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I have been searching for something like the German equivalent to the OED, which provides amazing etymological speculation and historical information on most English words. Bonus for a web version that has clickable links that can take me down an etymological rabbit hole. Double bonus for something that can live in my phone.

(Note: I am by no means fluent in German but do know basic vocabulary and grammar that I am able to investigate German poetry and philosophy that interests me.)

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See previous question here Is there a good online resource to look up the etymology of German words?

I most often use dwds.de and like the dashboard feel to each page, and that you have so many different resources for each word. Take a look!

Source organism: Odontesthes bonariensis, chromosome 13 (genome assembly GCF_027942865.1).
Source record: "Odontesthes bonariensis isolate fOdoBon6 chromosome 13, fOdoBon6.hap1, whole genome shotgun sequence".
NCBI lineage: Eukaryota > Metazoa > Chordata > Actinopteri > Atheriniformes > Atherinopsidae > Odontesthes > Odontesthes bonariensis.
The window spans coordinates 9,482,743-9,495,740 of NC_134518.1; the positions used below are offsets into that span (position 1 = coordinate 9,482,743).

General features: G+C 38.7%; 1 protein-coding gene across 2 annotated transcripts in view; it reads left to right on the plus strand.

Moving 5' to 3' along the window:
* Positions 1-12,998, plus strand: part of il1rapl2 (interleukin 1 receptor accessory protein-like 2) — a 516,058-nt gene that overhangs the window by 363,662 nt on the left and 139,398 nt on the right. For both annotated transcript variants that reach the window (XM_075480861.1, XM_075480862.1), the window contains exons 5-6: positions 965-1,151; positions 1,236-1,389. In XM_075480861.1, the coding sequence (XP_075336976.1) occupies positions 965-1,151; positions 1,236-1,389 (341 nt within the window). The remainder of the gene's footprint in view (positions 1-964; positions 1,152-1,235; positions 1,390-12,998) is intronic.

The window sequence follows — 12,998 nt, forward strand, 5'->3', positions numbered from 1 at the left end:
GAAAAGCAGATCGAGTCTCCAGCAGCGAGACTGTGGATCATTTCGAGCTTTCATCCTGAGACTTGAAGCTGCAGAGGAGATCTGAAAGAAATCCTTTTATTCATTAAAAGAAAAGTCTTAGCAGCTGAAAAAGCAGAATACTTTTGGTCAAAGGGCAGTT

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The Grimm Deutsches Wörterbuch is the standard historical dictionary of German, though quite different in format to the OED as it was started earlier. The first edition is online for free. For historical reasons, the section A–F is not quite up to the same standard as the rest and is currently being revised for a second edition, due to be completed in the next few years (but sadly not currently available online except a few example entries in the range F–Fasnacht). The new section is much more like the OED than any of the old edition, but unfortunately due to funding difficulties the letters G–Z will not be updated again.

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  • That's some sad information. – 355durch113 Oct 18 '15 at 15:17
  • Thanks for confirming my answer and giving valuable detail. – Carsten S Oct 18 '15 at 15:33
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No, unfortunately there is no German dictionary that contains as much information and is as easy to use as the OED (where I refer to the “real” OED, which does not have free access).

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  • Some people seemed to be unsatisfied with my answer. I can only imagine that they found the second sentence irrelevant, so I have deleted it and concentrated on giving an answer. I am looking forward to the up-votes that will now surely roll in. – Carsten S Oct 18 '15 at 18:48

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